Meet the Director Melissa Crespo Melissa Crespo is a New York-based director of theater, opera, film, and television. She is most passionate about collaborating with playwrights. She has developed new work at: The Lark, Atlantic Theater Company, Two River Theater, Ensemble Studio Theatre, Ars Nova, Labyrinth Theater Company and more. She is most known for ¡Figaro! (90210) which had its world premiere at LA Opera and performed twice Off-Broadway at The Duke on 42nd Street. Crespo also directed the most recent incarnation of Tar Baby written and performed by Desiree Burch with Dan Kitrosser. Hailed as one of Huffington Post’s “Favorite Female Comedians,” Tar Baby was awarded the prestigious Scotsman Fringe First Award at the Edinburgh Fringe Festival and has since had productions in London, New Zealand, and Finland. Crespo has served as a 2016-2018 Time Warner Fellow at WP Theater (formerly The Women’s Project), the Allen Lee Hughes Directing Fellow at Arena Stage,Van Lier Directing Fellow at Second Stage Theatre, and is an alum of the Drama League. She received her MFA in Directing from The New School for Drama. -adapted from melissacrespo.com

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Play Structure The play’s the thing… Native Gardens is a good example of how contemporary theater plays with conventional dramatic form. On the surface, it’s a traditional comedy, unfolding sequentially to the happy ending, but on close examination, we see how Karen Zacarias blends several styles to keep the show zipping along. Native Gardens begins with a prologue, with characters are in spotlights and speaking directly to the audience. A prologue, in drama as in fiction, sets up a situation before dramatic action takes place. Here, the prologue breaks the fourth wall, that invisible barrier between the stage and the audience, to have Pablo, Tania, Frank, and Virginia state the opening situation: the Del Valles are moving into a neglected home, and the Butleys are ready to welcome them. Each of the following scenes, segments with dialogue that are action and character driven, is introduced with a vignette, a short silent piece that captures a moment in images. In Native Gardens, that leads to the action of the following scene. After the last scene, the four characters speak in an epilogue, a wrap-up, tying up loose ends, again directly addressing the audience. The prologue and the closing epilogue show the influence of film documentary and the TV “mockumentary” form where characters will sometimes speak their thoughts directly to the camera in an interview with an unseen other person. This style, pioneered in reality shows, became a staple of comedy in shows like The Office and Modern Family.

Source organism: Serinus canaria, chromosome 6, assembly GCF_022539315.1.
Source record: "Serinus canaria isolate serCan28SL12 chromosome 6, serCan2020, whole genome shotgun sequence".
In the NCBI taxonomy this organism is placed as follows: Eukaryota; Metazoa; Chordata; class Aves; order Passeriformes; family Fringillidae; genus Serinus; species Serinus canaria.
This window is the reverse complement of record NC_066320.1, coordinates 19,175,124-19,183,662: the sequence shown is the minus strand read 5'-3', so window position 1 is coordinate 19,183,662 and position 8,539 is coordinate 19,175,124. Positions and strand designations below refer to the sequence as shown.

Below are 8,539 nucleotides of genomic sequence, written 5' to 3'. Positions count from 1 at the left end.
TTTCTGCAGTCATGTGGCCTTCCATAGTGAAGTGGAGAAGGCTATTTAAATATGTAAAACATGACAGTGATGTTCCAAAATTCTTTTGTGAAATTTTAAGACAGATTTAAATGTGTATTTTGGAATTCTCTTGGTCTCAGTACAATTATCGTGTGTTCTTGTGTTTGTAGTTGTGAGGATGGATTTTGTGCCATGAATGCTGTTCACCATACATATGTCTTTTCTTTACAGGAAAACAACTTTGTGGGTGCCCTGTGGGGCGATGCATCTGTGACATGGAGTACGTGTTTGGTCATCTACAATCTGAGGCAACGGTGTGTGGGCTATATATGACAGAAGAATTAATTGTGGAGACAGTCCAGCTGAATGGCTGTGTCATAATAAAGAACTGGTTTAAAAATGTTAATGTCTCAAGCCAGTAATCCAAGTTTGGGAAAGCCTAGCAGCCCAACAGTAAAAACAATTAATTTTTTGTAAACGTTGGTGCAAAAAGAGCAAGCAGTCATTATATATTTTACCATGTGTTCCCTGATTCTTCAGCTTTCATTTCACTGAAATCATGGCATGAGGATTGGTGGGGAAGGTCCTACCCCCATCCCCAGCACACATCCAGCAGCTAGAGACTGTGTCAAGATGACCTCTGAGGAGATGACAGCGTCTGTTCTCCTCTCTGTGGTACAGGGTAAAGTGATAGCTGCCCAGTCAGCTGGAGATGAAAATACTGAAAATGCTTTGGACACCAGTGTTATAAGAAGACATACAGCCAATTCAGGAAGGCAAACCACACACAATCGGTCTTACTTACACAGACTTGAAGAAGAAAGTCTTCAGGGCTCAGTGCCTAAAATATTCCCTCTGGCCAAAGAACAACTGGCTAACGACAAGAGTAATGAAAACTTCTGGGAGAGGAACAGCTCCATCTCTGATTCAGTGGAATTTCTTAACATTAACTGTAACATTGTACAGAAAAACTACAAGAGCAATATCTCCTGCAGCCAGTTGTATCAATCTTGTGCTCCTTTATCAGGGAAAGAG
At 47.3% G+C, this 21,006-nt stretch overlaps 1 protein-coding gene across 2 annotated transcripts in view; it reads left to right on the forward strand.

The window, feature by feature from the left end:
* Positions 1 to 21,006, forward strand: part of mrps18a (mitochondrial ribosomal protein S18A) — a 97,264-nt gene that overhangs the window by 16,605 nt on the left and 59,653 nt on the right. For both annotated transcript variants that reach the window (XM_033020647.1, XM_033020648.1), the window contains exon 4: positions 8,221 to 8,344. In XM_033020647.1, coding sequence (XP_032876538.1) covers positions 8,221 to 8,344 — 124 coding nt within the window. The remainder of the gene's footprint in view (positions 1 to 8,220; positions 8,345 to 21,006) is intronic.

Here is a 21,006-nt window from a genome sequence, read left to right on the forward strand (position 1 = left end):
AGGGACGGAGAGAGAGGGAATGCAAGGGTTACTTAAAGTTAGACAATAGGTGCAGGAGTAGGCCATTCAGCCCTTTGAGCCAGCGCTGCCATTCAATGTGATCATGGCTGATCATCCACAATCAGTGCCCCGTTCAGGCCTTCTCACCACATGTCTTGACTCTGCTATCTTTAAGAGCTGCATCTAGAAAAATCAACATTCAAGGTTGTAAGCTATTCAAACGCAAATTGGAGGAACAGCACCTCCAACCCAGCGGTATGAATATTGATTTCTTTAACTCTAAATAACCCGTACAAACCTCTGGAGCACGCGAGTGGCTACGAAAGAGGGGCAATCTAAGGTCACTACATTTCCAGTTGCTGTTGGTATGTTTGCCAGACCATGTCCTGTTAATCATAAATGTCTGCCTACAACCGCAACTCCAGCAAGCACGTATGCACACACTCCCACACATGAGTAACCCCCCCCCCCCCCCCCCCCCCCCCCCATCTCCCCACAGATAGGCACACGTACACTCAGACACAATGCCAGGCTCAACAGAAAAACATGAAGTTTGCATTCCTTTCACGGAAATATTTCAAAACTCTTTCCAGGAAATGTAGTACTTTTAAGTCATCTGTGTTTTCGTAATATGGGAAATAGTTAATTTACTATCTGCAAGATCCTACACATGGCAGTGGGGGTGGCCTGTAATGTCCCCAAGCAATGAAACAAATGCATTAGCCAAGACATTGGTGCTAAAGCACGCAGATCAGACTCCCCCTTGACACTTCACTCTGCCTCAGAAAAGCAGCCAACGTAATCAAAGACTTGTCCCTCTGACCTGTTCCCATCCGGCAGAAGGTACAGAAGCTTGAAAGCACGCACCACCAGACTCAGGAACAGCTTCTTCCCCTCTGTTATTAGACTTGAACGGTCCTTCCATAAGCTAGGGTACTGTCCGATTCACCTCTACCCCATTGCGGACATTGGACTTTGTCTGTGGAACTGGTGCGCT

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Characters

Costume designs by Lux Haac

Tania Del Valle- is a 29 year-old PhD candidate married to Pablo Del Valle. She’s positive, passionate, and eight months pregnant. Tania is excited about creating a native plants garden in her new backyard. Although she’s from New Mexico and of Mexican heritage, she speaks very little Spanish—except for cursing. Pablo Del Valle- is a 31 year-old lawyer who has just started working for a prestigious Washington firm. He’s smart, ambitious, and ready to climb the ladder in the firm. He comes from an influential Chilean family.